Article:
There is visible relaxation in the enforcement of Covid-19 precautionary measures with some social joints remaining open beyond the prescribed 8pm closing time.
Spot-checks The Nation conducted from last week in the country’s four cities of Blantyre, Lilongwe, Mzuzu and Zomba showed that there was selective enforcement by police who were seen to be quick to close some joints while leaving others to operate freely as they pleased.
In Blantyre, several upmarket clubs were found open beyond midnight on Friday and Saturday. It was the same with some clubs in Lilongwe and Mzuzu amid allegations that some business owners bribe the police to leave their bars and clubs open.
But in an in interview on Sunday, National Police spokesperson James Kadadzera said police were still enforcing the Covid-19 preventive measures to the letter.
He acknowledged that some business owners flout the law deliberately.
Kadadzera said some drinking joints owners only close their premises upon being tipped off that police are heading towards the direction of their places only to reopen after police leave.
He said: “We are mounting roadblocks to ensure that passengers are not crowded in vehicles. We are still conducting patrols to arrest people not wearing face masks. We are also sensitising people to all the Covid-19 restrictions.
“We are enforcing this, but we might not be at each and every bottle store. So, don’t portray us as if we are doing nothing. Some are doing this deliberately.”
In a separate interview, Presidential Task Force on Covid-19 co-chairperson Wilfred Chalamira Nkhoma said police are better-placed to comment on the enforcement mechanism.
He said the Covid-19 public health guidelines were gazetted as law; hence, there has to be law enforcement undertaken.
Commenting on the developments, social commentator Humphrey Mvula said it will be difficult to enforce all the Covid-19 rules and regulations, especially in drinking joints because some owners only survive through the business.
He observed that there is also a rebellious attitude among some Malawians and the country will continue to see some resistance because some of the individuals have been constrained to behave in that particular manner.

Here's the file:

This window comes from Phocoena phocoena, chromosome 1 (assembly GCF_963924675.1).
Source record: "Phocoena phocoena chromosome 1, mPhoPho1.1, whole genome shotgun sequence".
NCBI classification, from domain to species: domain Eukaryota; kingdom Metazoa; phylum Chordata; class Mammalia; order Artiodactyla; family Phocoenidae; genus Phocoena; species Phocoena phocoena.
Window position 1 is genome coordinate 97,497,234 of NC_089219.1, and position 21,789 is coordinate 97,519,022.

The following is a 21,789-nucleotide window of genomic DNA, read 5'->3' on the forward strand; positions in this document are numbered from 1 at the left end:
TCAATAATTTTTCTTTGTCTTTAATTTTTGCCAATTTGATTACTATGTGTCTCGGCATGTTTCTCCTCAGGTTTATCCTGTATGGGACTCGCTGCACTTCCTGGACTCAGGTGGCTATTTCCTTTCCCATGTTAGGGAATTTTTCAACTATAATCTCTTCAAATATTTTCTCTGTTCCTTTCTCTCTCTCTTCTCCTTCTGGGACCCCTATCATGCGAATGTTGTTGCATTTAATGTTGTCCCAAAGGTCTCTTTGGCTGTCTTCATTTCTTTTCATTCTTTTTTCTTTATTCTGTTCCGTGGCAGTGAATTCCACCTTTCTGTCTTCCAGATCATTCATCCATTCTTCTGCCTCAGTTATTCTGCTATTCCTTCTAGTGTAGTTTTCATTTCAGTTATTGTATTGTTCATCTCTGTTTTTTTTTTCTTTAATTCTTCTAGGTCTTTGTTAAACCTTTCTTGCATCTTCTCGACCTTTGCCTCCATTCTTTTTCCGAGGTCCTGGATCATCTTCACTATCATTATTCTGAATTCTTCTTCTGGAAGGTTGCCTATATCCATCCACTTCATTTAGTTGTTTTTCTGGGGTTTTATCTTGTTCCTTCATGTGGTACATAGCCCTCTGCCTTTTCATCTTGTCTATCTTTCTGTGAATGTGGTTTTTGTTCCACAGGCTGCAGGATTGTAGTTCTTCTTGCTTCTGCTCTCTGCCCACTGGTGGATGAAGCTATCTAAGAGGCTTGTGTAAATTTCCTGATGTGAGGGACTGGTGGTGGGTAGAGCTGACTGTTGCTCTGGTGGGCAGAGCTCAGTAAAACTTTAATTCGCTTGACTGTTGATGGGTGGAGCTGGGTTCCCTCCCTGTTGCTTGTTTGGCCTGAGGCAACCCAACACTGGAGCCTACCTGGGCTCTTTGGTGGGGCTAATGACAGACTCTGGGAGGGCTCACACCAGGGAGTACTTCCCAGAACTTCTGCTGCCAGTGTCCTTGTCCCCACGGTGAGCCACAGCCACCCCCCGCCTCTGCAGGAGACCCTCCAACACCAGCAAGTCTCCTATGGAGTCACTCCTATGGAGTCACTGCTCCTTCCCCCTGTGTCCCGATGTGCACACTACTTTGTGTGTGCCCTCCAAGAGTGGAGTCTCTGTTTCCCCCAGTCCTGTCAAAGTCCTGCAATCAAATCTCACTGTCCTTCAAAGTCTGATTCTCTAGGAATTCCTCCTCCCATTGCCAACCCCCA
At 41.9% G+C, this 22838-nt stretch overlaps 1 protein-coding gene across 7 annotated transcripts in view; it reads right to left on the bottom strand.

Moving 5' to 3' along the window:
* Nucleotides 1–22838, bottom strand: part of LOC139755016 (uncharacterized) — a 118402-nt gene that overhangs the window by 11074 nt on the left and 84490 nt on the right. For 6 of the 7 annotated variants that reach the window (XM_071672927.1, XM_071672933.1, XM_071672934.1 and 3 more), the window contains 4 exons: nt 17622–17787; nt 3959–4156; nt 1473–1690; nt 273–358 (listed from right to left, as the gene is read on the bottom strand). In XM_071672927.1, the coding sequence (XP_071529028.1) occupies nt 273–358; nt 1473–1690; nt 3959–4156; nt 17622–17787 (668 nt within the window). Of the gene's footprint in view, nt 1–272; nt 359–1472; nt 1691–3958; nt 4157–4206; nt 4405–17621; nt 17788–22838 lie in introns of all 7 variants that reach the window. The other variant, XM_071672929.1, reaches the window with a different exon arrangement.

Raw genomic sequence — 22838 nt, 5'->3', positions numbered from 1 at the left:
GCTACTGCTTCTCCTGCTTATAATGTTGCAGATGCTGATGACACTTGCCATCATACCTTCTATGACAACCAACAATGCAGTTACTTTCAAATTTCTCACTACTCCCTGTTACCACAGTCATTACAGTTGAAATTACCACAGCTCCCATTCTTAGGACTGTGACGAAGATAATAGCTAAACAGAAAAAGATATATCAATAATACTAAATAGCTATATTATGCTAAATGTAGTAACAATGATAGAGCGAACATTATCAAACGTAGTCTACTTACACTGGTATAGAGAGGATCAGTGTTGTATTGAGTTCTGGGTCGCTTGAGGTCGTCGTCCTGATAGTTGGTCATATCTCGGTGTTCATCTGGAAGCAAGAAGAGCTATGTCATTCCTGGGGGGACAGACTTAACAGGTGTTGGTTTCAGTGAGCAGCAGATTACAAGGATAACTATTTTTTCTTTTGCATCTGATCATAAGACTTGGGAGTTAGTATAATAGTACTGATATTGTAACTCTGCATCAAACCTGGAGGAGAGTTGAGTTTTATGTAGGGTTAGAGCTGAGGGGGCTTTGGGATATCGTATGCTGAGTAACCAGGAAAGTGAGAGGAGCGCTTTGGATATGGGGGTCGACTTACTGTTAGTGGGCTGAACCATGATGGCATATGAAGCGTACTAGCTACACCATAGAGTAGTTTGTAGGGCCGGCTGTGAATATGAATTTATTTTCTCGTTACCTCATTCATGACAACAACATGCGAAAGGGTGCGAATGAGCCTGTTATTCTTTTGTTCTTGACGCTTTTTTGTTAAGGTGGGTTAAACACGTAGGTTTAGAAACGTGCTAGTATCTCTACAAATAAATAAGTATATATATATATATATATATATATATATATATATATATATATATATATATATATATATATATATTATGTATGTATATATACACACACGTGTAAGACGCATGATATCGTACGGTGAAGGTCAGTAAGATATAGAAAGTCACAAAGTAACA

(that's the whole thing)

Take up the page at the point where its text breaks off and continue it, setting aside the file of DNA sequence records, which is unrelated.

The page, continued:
Mvula asked government to find ways of motivating both drinking joints owners and their customers to comply with Covid-19 rules and regulations.
He said: “We should understand that there is that intrinsic rebellion within individuals who feel they have not been fairly treated. It is a problem that we have to do a balancing act. Government must find ways of motivating these individuals.”
In January this year, government introduced Covid-19 public health guidelines, including restricting public gatherings to a maximum of 50 people, ordering bars to open from 2pm to 8pm and mandatory wearing of face masks in public places.
The measures were reinforced in the wake of a surge in Covid-19 cases as the second wave ravaged the country with rising death toll.
On Sunday, Public Health Institute of Malawi said in its Covid-19 update signed by Presidential Task Force on Covid-19 co-chairperson Khumbize Chiponda, who is also Minister of Health, that cumulatively the country has registered 33 827 cases with 1 086 active cases, 31 479 recoveries and 1 128 deaths.
By Sunday, 209 353 people had been vaccinated with the first jab of the Oxford-AstraZeneca vaccine.
Chiponda encouraged people to go for Covid-19 tests if they notice some symptoms, saying early care seeking leads to positive treatment outcomes.
She said: “It has to be noted that Covid-19 affects people in different ways. The most common symptoms include fever, dry cough and tiredness while in some patients, it presents with aches and pains, sore throat, diarrhoea, conjunctivitis, headache, loss of taste or smell, rash on the skin, or discolouration of fingers or toes.
“If one experiences serious symptoms such as difficulty in breathing or shortness of breath, chest pains or pressure, loss of speech or movement, immediate medical attention is needed.”